Fruity flapjacks with yoghurt topping
These flapjacks are a really tasty way of getting children to eat a few fruit and nuts in one go - the sweetness comes mainly from the fructose in the fruit. They keep fresh in the fridge for about a week.
Fadime Tiskaya, via GuardianWitness
200ml orange juice
Zest of 2 oranges
180g (about 2) sharon fruit (persimmon), peeled and pureed
60g plain yoghurt
100g grape molasses or honey
100g dried apricots or figs, chopped
80g walnuts, chopped
110g sesame seeds
1 Preheat the oven to 180C/350F/gas mark 4. Line a 24x30cm x 8cm deep rectangular baking tin with baking parchment or foil and set aside.
2 In a large nonstick pan, melt the butter, add the oats and fry for about five minutes, stirring every now and then until the oats turn brown. Then let the mixture cool.
3 Meanwhile, in a large mixing bowl mix together the orange juice, zest, sharon fruit, yoghurt and grape molasses or honey. Add the oat mixture followed by the dried fruits, walnuts and sesame seeds and combine it all until you get a thick batter.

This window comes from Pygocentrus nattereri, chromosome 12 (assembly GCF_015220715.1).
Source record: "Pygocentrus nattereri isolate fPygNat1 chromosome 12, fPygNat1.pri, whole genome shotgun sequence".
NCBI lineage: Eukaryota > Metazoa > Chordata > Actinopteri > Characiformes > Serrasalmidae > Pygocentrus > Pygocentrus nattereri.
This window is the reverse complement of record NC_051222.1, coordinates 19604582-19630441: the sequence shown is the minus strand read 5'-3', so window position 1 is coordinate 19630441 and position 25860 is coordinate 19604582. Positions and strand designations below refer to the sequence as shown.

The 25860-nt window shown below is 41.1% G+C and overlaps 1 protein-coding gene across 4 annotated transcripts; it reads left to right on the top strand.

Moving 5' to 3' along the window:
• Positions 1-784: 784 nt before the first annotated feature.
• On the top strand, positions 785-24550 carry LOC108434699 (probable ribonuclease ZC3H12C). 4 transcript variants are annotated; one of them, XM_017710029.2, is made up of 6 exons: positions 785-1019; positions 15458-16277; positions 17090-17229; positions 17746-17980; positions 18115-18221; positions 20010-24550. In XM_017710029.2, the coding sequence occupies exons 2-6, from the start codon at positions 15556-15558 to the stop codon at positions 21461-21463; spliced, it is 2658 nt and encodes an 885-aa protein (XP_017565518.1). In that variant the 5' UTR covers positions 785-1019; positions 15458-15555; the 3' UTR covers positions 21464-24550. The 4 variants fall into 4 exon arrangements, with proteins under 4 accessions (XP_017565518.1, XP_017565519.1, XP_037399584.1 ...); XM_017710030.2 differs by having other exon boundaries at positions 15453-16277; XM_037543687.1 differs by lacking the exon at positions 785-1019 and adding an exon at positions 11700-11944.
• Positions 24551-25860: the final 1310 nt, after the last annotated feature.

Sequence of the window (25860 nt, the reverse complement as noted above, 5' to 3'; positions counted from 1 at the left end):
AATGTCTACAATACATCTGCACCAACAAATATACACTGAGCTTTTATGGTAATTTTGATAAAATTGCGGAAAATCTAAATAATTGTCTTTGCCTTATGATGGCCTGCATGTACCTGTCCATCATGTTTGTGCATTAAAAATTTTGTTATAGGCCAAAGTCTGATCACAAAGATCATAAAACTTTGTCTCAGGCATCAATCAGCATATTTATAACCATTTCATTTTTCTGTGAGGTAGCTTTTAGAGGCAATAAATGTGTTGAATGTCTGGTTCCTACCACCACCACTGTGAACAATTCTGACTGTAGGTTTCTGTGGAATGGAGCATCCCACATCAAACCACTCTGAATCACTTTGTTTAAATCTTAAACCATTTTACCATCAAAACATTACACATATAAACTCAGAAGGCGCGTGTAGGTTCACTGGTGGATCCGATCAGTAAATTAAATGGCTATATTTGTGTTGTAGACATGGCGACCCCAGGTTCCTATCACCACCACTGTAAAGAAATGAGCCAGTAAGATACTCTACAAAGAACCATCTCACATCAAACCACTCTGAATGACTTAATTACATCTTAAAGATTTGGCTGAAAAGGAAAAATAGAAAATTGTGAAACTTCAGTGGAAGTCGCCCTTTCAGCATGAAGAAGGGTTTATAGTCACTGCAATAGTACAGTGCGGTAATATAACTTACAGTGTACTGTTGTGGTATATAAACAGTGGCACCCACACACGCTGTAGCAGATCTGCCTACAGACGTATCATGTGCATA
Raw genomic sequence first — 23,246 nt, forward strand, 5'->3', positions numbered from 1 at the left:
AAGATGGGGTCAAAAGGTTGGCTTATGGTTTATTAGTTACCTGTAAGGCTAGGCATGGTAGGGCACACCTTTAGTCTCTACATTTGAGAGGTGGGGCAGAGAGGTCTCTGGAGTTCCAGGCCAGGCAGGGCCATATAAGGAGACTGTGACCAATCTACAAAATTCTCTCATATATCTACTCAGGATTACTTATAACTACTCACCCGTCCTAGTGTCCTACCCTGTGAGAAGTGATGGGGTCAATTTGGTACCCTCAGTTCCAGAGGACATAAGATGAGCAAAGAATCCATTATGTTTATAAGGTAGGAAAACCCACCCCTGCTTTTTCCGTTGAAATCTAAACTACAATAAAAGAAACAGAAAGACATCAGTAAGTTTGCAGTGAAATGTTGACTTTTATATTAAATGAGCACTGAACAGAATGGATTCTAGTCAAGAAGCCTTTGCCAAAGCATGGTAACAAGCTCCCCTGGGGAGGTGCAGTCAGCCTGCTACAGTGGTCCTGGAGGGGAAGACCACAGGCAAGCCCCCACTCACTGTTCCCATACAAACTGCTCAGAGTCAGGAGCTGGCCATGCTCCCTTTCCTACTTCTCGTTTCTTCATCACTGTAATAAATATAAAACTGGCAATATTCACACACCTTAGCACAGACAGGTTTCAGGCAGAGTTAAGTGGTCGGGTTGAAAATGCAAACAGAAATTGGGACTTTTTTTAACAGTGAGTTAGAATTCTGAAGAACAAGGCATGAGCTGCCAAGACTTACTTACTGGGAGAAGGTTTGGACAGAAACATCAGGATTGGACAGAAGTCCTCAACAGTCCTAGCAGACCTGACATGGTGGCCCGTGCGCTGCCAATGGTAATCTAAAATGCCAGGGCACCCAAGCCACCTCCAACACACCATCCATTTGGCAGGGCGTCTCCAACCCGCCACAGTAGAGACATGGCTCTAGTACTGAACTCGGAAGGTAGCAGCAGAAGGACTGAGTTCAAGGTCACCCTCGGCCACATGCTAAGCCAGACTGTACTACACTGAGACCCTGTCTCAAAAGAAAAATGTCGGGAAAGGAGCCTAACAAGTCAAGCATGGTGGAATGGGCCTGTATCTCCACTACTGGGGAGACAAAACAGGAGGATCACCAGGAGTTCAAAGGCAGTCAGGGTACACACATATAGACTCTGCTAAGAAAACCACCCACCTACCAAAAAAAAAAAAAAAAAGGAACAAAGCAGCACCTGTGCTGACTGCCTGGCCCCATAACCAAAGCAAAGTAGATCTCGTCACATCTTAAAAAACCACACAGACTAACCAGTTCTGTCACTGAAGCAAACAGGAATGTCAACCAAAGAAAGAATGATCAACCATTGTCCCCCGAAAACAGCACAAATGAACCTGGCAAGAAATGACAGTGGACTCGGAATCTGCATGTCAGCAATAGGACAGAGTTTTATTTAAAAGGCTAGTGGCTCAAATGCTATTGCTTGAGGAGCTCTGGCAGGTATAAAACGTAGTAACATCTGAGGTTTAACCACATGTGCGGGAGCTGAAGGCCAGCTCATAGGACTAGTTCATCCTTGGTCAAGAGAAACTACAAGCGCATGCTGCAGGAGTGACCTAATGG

4 Pour the mixture into the baking tin and with a back of a spoon, press the mixture evenly into the tin. Bake for about 25 minutes until the top is golden brown. Let it cool then put it in the fridge for couple of hours until it all sets so it can be sliced easily. Slice into thin rectangular bars.
Baked 'fried' chicken
My daughter and I are part of a Caribbean carnival dance troupe. Every summer we tour the country to dance through the streets to Soca music. If I'm on packed-lunch duty, I supply my baked "fried" chicken.
MizPepperpot, via GuardianWitness
For the crumb coating
100g melba toast
3 tbsp semolina
3 tbsp plain flour
1 tsp celery salt
1 tsp paprika
1 tsp cayenne
1 tsp oregano
Salt and black pepper
For the chicken
1 tbsp light mayo
1 tsp Dijon mustard
8 pieces of skinless chicken
1 Preheat the oven to 190C/375F/gas mark 5. Blitz all the crumb ingredients together until a coarse crumb is achieved.
2 Mix the mayo and the mustard, then spread it all over the chicken. Pour the crumbs into a freezer bag, then add the chicken and shake until evenly coated in the mix.
3 Put the coated chicken on a wire rack (this ensures all-round crispiness) over a baking tray, and spray or brush with oil. Bake for around 40-50 minutes, or until cooked and crispy.